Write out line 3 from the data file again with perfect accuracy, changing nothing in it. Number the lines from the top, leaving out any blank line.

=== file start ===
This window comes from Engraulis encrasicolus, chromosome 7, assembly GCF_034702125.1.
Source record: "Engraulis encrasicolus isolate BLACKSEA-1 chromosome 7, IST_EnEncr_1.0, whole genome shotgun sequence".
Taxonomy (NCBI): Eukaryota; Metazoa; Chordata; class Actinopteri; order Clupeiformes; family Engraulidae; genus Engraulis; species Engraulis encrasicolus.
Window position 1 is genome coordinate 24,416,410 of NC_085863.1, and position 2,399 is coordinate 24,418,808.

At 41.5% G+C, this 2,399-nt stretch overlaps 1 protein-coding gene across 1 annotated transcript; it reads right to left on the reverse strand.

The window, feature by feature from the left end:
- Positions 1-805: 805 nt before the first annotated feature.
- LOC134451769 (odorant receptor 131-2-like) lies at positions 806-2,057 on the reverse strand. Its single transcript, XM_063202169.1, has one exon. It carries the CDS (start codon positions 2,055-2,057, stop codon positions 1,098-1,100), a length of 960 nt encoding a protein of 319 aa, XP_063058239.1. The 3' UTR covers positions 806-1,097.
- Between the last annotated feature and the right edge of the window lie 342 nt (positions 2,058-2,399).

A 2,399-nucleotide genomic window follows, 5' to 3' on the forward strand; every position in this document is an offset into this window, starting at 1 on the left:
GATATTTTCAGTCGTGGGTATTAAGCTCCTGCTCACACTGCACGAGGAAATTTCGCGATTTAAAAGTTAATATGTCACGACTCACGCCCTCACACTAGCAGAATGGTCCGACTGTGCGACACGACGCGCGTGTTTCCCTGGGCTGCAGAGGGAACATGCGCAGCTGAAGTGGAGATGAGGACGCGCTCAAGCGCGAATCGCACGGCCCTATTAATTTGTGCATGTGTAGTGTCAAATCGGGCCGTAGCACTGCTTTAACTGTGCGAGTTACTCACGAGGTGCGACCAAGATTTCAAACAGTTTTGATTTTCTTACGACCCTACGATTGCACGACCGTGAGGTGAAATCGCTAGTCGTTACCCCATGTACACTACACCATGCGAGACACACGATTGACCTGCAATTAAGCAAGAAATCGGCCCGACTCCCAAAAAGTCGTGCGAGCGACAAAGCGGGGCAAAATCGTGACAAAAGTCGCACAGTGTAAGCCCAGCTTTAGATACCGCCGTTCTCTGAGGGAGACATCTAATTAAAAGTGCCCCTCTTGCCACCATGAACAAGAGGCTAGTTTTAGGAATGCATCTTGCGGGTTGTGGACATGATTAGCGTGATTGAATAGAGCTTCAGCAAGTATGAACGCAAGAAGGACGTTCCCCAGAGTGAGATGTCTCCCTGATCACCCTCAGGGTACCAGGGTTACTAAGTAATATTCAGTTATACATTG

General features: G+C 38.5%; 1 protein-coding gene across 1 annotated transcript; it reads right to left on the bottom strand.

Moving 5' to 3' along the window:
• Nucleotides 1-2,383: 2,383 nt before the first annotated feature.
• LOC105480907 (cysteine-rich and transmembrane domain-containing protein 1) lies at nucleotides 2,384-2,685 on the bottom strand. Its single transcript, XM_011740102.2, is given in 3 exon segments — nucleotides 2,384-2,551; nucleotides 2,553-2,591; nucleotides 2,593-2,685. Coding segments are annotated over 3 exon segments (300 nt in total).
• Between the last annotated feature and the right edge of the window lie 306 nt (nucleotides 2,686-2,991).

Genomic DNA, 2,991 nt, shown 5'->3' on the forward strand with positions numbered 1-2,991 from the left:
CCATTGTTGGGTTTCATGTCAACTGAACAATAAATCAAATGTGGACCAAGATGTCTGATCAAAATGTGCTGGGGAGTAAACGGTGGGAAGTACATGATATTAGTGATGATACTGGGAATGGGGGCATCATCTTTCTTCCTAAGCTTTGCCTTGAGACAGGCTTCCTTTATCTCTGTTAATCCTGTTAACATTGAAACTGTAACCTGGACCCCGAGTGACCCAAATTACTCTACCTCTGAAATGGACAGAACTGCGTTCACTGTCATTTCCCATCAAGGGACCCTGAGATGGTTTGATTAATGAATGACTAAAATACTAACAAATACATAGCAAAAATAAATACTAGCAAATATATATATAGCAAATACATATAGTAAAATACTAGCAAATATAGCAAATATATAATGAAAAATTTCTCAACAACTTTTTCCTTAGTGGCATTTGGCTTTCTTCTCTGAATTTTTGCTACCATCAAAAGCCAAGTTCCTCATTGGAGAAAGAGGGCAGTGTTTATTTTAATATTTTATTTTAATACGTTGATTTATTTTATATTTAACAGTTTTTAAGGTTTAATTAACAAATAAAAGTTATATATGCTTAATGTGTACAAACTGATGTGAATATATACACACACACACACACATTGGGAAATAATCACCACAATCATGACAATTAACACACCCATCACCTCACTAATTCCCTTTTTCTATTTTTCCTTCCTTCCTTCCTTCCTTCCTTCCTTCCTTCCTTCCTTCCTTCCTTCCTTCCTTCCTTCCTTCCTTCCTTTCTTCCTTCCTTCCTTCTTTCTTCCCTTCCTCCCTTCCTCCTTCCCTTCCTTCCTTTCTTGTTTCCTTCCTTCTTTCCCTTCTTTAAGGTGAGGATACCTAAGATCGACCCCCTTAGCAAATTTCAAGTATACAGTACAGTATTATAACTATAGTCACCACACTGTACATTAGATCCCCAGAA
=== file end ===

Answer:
Taxonomy (NCBI): Eukaryota; Metazoa; Chordata; class Actinopteri; order Clupeiformes; family Engraulidae; genus Engraulis; species Engraulis encrasicolus.